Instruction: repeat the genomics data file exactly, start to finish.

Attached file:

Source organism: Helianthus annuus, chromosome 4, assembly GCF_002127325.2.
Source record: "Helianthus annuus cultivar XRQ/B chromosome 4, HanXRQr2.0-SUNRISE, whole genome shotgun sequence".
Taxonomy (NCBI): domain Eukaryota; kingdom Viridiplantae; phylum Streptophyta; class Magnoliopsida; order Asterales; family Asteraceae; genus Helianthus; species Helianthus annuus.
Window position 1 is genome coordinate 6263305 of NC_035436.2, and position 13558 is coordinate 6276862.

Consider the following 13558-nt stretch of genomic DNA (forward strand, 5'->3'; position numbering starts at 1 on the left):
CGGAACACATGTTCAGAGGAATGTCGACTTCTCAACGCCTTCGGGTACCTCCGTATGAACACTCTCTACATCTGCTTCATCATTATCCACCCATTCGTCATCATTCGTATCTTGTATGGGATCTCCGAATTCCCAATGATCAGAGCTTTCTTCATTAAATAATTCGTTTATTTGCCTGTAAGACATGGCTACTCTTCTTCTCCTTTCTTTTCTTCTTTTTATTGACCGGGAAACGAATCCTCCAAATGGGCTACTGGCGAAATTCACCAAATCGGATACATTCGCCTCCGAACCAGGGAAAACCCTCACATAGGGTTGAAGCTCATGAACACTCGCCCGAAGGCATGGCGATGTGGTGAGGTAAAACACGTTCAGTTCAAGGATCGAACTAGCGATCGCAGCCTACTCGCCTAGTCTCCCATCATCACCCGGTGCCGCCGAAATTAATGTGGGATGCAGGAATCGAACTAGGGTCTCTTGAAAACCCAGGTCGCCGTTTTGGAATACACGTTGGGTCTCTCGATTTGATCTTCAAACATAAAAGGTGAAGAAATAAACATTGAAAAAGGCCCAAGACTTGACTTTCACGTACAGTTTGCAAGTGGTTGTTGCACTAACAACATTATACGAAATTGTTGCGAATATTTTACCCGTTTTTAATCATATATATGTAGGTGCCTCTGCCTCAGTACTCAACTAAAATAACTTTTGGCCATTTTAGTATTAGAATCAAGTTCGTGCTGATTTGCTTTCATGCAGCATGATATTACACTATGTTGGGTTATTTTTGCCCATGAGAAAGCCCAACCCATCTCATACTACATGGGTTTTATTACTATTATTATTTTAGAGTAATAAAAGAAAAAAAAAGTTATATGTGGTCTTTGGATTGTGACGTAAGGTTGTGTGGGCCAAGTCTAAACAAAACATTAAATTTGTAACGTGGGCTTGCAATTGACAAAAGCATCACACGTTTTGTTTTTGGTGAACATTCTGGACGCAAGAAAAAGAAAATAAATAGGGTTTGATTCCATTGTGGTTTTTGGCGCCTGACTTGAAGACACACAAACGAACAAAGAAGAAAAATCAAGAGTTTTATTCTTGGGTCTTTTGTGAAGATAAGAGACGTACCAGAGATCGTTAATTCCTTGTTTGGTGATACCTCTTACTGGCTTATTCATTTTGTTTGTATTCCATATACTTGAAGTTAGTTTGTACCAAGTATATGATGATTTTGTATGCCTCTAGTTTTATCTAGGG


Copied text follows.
Source organism: Helianthus annuus, chromosome 4, assembly GCF_002127325.2.
Source record: "Helianthus annuus cultivar XRQ/B chromosome 4, HanXRQr2.0-SUNRISE, whole genome shotgun sequence".
Taxonomy (NCBI): domain Eukaryota; kingdom Viridiplantae; phylum Streptophyta; class Magnoliopsida; order Asterales; family Asteraceae; genus Helianthus; species Helianthus annuus.
Window position 1 is genome coordinate 6263305 of NC_035436.2, and position 13558 is coordinate 6276862.

Consider the following 13558-nt stretch of genomic DNA (forward strand, 5'->3'; position numbering starts at 1 on the left):
CGGAACACATGTTCAGAGGAATGTCGACTTCTCAACGCCTTCGGGTACCTCCGTATGAACACTCTCTACATCTGCTTCATCATTATCCACCCATTCGTCATCATTCGTATCTTGTATGGGATCTCCGAATTCCCAATGATCAGAGCTTTCTTCATTAAATAATTCGTTTATTTGCCTGTAAGACATGGCTACTCTTCTTCTCCTTTCTTTTCTTCTTTTTATTGACCGGGAAACGAATCCTCCAAATGGGCTACTGGCGAAATTCACCAAATCGGATACATTCGCCTCCGAACCAGGGAAAACCCTCACATAGGGTTGAAGCTCATGAACACTCGCCCGAAGGCATGGCGATGTGGTGAGGTAAAACACGTTCAGTTCAAGGATCGAACTAGCGATCGCAGCCTACTCGCCTAGTCTCCCATCATCACCCGGTGCCGCCGAAATTAATGTGGGATGCAGGAATCGAACTAGGGTCTCTTGAAAACCCAGGTCGCCGTTTTGGAATACACGTTGGGTCTCTCGATTTGATCTTCAAACATAAAAGGTGAAGAAATAAACATTGAAAAAGGCCCAAGACTTGACTTTCACGTACAGTTTGCAAGTGGTTGTTGCACTAACAACATTATACGAAATTGTTGCGAATATTTTACCCGTTTTTAATCATATATATGTAGGTGCCTCTGCCTCAGTACTCAACTAAAATAACTTTTGGCCATTTTAGTATTAGAATCAAGTTCGTGCTGATTTGCTTTCATGCAGCATGATATTACACTATGTTGGGTTATTTTTGCCCATGAGAAAGCCCAACCCATCTCATACTACATGGGTTTTATTACTATTATTATTTTAGAGTAATAAAAGAAAAAAAAAGTTATATGTGGTCTTTGGATTGTGACGTAAGGTTGTGTGGGCCAAGTCTAAACAAAACATTAAATTTGTAACGTGGGCTTGCAATTGACAAAAGCATCACACGTTTTGTTTTTGGTGAACATTCTGGACGCAAGAAAAAGAAAATAAATAGGGTTTGATTCCATTGTGGTTTTTGGCGCCTGACTTGAAGACACACAAACGAACAAAGAAGAAAAATCAAGAGTTTTATTCTTGGGTCTTTTGTGAAGATAAGAGACGTACCAGAGATCGTTAATTCCTTGTTTGGTGATACCTCTTACTGGCTTATTCATTTTGTTTGTATTCCATATACTTGAAGTTAGTTTGTACCAAGTATATGATGATTTTGTATGCCTCTAGTTTTATCTAGGG